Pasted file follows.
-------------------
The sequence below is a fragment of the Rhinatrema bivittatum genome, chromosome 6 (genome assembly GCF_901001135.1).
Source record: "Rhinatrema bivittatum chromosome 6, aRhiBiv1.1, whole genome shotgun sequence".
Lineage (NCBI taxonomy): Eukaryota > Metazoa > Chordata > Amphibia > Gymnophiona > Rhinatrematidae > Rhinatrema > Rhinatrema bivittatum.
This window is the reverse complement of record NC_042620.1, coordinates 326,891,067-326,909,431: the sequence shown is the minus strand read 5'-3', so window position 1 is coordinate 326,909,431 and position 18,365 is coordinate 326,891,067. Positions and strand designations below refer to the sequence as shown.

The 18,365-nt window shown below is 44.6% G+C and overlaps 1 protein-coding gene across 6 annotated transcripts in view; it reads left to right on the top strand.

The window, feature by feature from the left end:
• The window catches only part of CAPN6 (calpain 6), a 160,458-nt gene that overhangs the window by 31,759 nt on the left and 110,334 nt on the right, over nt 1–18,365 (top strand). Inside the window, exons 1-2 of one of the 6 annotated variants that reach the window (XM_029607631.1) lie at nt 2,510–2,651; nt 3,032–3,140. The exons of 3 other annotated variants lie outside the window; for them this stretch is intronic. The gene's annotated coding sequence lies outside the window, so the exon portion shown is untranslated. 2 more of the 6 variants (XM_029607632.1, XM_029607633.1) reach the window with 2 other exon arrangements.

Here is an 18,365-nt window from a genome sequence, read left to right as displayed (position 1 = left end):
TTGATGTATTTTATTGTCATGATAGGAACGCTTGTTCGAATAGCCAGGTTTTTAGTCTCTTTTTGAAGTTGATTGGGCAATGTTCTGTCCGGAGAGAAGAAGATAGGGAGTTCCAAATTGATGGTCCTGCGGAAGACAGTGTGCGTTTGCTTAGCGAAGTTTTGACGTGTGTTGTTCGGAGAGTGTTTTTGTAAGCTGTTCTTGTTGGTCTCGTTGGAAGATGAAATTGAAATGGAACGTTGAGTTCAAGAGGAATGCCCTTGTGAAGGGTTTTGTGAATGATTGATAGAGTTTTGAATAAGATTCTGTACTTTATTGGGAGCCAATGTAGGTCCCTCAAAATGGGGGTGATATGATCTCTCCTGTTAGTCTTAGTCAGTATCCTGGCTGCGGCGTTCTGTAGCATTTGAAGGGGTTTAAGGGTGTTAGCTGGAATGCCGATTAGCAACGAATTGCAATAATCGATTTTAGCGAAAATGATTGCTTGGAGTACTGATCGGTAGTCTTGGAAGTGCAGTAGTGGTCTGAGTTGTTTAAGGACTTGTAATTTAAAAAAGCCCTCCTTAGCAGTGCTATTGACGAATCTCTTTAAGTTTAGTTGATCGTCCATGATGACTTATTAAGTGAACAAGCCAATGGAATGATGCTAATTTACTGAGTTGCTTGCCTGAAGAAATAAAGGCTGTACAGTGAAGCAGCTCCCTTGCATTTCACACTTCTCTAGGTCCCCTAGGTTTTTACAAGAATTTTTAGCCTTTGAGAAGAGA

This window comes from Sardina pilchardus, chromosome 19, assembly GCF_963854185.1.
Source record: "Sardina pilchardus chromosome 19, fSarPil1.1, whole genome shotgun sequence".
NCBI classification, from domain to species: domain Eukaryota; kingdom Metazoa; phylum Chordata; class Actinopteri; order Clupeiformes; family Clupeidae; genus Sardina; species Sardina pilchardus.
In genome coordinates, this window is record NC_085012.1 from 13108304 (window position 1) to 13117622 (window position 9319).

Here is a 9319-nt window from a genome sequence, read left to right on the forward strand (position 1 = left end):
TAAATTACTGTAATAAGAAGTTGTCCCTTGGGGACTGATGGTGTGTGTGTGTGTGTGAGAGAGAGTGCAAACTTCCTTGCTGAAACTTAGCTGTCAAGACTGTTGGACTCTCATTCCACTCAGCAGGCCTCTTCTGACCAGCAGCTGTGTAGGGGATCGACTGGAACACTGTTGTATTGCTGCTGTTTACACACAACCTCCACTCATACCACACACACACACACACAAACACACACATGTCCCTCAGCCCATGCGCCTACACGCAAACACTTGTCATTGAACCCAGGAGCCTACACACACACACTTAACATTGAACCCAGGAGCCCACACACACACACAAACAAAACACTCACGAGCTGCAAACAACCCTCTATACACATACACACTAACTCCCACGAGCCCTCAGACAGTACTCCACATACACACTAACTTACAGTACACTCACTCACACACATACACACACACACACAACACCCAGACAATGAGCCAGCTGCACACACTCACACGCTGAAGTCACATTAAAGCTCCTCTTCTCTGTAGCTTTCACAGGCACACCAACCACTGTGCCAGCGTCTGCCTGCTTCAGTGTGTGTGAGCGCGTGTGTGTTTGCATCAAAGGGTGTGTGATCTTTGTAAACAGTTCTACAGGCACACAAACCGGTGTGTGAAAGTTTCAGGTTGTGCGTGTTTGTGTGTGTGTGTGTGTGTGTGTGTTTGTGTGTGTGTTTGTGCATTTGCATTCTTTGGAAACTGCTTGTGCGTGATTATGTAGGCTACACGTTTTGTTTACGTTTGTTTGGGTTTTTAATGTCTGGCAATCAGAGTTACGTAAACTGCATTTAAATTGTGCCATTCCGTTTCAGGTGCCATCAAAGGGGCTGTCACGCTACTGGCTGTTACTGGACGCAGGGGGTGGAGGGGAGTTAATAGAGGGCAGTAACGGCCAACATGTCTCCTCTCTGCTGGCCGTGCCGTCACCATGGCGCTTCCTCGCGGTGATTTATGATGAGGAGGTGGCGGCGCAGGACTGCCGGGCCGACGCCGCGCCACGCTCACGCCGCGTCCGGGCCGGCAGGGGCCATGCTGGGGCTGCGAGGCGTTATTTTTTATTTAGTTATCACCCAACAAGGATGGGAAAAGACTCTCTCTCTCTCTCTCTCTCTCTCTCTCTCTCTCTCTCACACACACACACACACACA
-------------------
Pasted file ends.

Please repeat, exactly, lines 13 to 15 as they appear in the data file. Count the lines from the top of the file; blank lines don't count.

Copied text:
In genome coordinates, this window is record NC_085012.1 from 13108304 (window position 1) to 13117622 (window position 9319).

Here is a 9319-nt window from a genome sequence, read left to right on the forward strand (position 1 = left end):
TAAATTACTGTAATAAGAAGTTGTCCCTTGGGGACTGATGGTGTGTGTGTGTGTGTGAGAGAGAGTGCAAACTTCCTTGCTGAAACTTAGCTGTCAAGACTGTTGGACTCTCATTCCACTCAGCAGGCCTCTTCTGACCAGCAGCTGTGTAGGGGATCGACTGGAACACTGTTGTATTGCTGCTGTTTACACACAACCTCCACTCATACCACACACACACACACACAAACACACACATGTCCCTCAGCCCATGCGCCTACACGCAAACACTTGTCATTGAACCCAGGAGCCTACACACACACACTTAACATTGAACCCAGGAGCCCACACACACACACAAACAAAACACTCACGAGCTGCAAACAACCCTCTATACACATACACACTAACTCCCACGAGCCCTCAGACAGTACTCCACATACACACTAACTTACAGTACACTCACTCACACACATACACACACACACACAACACCCAGACAATGAGCCAGCTGCACACACTCACACGCTGAAGTCACATTAAAGCTCCTCTTCTCTGTAGCTTTCACAGGCACACCAACCACTGTGCCAGCGTCTGCCTGCTTCAGTGTGTGTGAGCGCGTGTGTGTTTGCATCAAAGGGTGTGTGATCTTTGTAAACAGTTCTACAGGCACACAAACCGGTGTGTGAAAGTTTCAGGTTGTGCGTGTTTGTGTGTGTGTGTGTGTGTGTGTGTTTGTGTGTGTGTTTGTGCATTTGCATTCTTTGGAAACTGCTTGTGCGTGATTATGTAGGCTACACGTTTTGTTTACGTTTGTTTGGGTTTTTAATGTCTGGCAATCAGAGTTACGTAAACTGCATTTAAATTGTGCCATTCCGTTTCAGGTGCCATCAAAGGGGCTGTCACGCTACTGGCTGTTACTGGACGCAGGGGGTGGAGGGGAGTTAATAGAGGGCAGTAACGGCCAACATGTCTCCTCTCTGCTGGCCGTGCCGTCACCATGGCGCTTCCTCGCGGTGATTTATGATGAGGAGGTGGCGGCGCAGGACTGCCGGGCCGACGCCGCGCCACGCTCACGCCGCGTCCGGGCCGGCAGGGGCCATGCTGGGGCTGCGAGGCGTTATTTTTTATTTAGTTATCACCCAACAAGGATGGGAAAAGACTCTCTCTCTCTCTCTCTCTCTCTCTCTCTCTCTCTCTCACACACACACACACACACA